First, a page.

Salt Lake City offers millions in incentives for affordable housing on its east side, but developers aren’t going for it

(Francisco Kjolseth | Tribune file photo) The 1700 East block of Hubbard Avenue in Salt Lake City, located in one of what city officials have designated a “high-opportunity” neighborhoods, where they’re hoping to encourage construction of more affordable housing. The city's Redevelopment Agency is offering millions in developer incentives for building in these upscale areas but has so far drawn little interest.

Salt Lake City’s attempt to more evenly spread new affordable housing construction across the city continues to stall.

For two years running, developers have shown little interest in offers by the city’s urban-renewal agency of up to $4.5 million in incentives to build more reasonably priced homes in so-called “high opportunity” east-side neighborhoods. Similar incentives have proved far more popular for projects in the city’s center and west sides.

Limited available land in built-out east-side neighborhoods appears to be a big part of the problem. Yet the City Council, in its role overseeing the city’s Redevelopment Agency (RDA), remains reluctant to shift gears.

As the RDA took up loans for affordable-housing projects elsewhere in the city, several City Council members said they were wary of freeing the high-opportunity project cash up for wider use after the lengthy discussions that went into creating the policy.

“I worry that if we open this up too soon, we’ll miss out on opportunities on the east side,” said Councilman Charlie Luke. But, with the city’s ongoing affordable-housing shortage, “we will be criticized for this.”

Joe Post, division director at Housing Authority of Salt Lake City, told the RDA board that one of the authority’s own projects — City Plaza, located at 1962 S. 200 East, with up to 200 affordable dwellings — had narrowly missed being funded by the RDA, even as the $4.5 million remained on the table.

“If those funds could be opened up,” Post said, “we would apply for them.”

The RDA board voted Tuesday to approve spending a separate $6.1 million to assist with four new housing projects, none of them located eastward. That money, to be doled out in the form of grants and low-interest loans, will help either build or refurbish a total of 210 dwellings.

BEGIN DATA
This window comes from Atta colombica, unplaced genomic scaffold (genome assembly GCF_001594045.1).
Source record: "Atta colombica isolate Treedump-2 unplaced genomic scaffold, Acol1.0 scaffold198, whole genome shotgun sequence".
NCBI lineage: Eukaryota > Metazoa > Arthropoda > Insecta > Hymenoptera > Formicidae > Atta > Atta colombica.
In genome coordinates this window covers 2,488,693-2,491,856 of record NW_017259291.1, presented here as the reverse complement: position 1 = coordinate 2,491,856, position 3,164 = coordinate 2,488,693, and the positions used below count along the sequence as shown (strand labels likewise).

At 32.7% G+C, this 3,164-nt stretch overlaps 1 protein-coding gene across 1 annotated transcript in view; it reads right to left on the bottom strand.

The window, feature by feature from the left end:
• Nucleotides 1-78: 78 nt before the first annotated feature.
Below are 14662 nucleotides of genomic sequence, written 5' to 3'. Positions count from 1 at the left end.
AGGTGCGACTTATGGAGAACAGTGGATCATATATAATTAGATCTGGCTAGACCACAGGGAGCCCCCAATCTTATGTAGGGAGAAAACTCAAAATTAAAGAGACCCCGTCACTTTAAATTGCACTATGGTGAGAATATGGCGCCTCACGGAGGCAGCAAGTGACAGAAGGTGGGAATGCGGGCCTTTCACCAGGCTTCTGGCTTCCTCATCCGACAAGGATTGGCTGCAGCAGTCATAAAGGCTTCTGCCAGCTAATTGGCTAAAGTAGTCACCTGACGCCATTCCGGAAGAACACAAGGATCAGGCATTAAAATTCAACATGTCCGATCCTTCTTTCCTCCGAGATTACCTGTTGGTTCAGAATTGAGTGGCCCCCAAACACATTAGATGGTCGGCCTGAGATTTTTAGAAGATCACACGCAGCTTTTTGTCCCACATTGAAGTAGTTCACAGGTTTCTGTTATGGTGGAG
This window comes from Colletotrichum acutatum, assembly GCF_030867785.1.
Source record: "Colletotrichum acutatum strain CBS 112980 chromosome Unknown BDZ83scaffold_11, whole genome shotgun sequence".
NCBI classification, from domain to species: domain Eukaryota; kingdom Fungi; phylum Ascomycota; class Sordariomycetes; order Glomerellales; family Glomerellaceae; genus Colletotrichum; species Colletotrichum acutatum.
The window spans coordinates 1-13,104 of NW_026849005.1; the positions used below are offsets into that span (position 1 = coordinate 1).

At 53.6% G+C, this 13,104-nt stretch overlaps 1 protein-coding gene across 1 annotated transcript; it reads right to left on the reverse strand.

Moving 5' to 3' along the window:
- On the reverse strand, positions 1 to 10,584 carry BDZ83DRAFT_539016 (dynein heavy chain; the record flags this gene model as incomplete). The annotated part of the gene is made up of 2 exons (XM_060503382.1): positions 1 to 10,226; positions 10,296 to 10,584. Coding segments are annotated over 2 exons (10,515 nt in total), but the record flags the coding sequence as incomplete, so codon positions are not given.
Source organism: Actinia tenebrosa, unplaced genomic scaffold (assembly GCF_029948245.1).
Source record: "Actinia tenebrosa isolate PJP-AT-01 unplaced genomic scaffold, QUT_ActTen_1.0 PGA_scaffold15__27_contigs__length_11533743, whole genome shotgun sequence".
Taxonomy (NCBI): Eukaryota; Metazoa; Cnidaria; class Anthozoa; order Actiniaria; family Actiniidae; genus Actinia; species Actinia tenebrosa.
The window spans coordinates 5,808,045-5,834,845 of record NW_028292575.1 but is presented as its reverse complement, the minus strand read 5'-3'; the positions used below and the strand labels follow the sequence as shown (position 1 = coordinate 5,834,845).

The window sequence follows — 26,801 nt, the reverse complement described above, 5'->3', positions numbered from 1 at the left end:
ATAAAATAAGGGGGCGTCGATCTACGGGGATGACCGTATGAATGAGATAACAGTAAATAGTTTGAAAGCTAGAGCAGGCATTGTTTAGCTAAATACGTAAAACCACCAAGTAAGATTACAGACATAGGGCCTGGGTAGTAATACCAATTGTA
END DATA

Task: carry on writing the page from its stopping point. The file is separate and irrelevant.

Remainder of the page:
In exchange, those new or restored housing units will have rents kept within reach of residents earning 60% or less of the city’s median household income, now hovering slightly about $54,000 yearly. That segment of the population is said to be hit hardest by an ongoing housing shortage.

Tuesday’s vote gives taxpayer backing for Central Station Apartments, with 65 units at 549 W. 200 South; overhauling 80 units in Jackson Apartments, just west of the Salt Palace Convention Center; a project called SPARK!, with 80 dwellings at 1500 W. North Temple; and a 10-unit project at 501 E. 1700 South, called CDCU Liberty Wells.

But for a second year, the RDA’s Notice of Funding Availability has unsuccessfully dangled additional millions in hopes of spurring construction of affordable rentals in more upscale residential areas such as the Greater Avenues, east of Liberty Park, the city’s foothills east of 1300 East and in Sugar House.

Tammy Hunsaker, project manager for the RDA, said Tuesday the city had received a last-minute application for a project on the east side, but it had yet to be vetted by RDA officials.

The idea between steering projects to high-opportunity areas, city officials have said, is to locate subsidized housing in places where residents would have better access to resources — well-paying jobs, quality schools, reliable transit, more parks — to boost their chances of upward mobility.

The problem: High-opportunity residential areas in Salt Lake City are built out and land for construction is relatively scarce. Parcels that might be available are typically smaller, more expensive and harder to piece together, limiting the amount of housing that developers can build.

What’s more, many of the high-opportunity neighborhoods — selected by the city through a complex formula based on resident income, education, health, job security and other demographic factors — often fall within historic districts. That often makes demolishing buildings more difficult and city approval more time-consuming and costly.

The RDA first offered $4.5 million for east-side affordable housing in fall of 2018 and the money languished. In spite of verbal interest among community groups and developers, no financially viable proposals emerged, according to city documents.

The RDA floated the same offer again in June, with $10.6 million available for affordable housing citywide, $4.5 million for east-side projects. It has received 12 applications from developers — all for projects outside the high-opportunity areas.

City officials are now looking at expanding locations that would qualify for the funding to neighborhoods adjacent to or near high-opportunity areas or areas defined as “moderate-opportunity,” though some on the RDA board said they are not ready to make that change.

Councilwoman Erin Mendenhall told the board she instead favored offering city-owned land in high-opportunity areas for development. She also urged the RDA to pursue market-rate apartment projects that are already underway in east-side neighborhoods and offering those developers incentives to add more moderately priced apartments.

But for now, Mendenhall noted that the city continues to see affordable housing projects sprout up on the west side, underscoring a continuing need for incentives to spread those projects citywide.

“I’m not ready to put this [high-opportunity] money out there,” she said.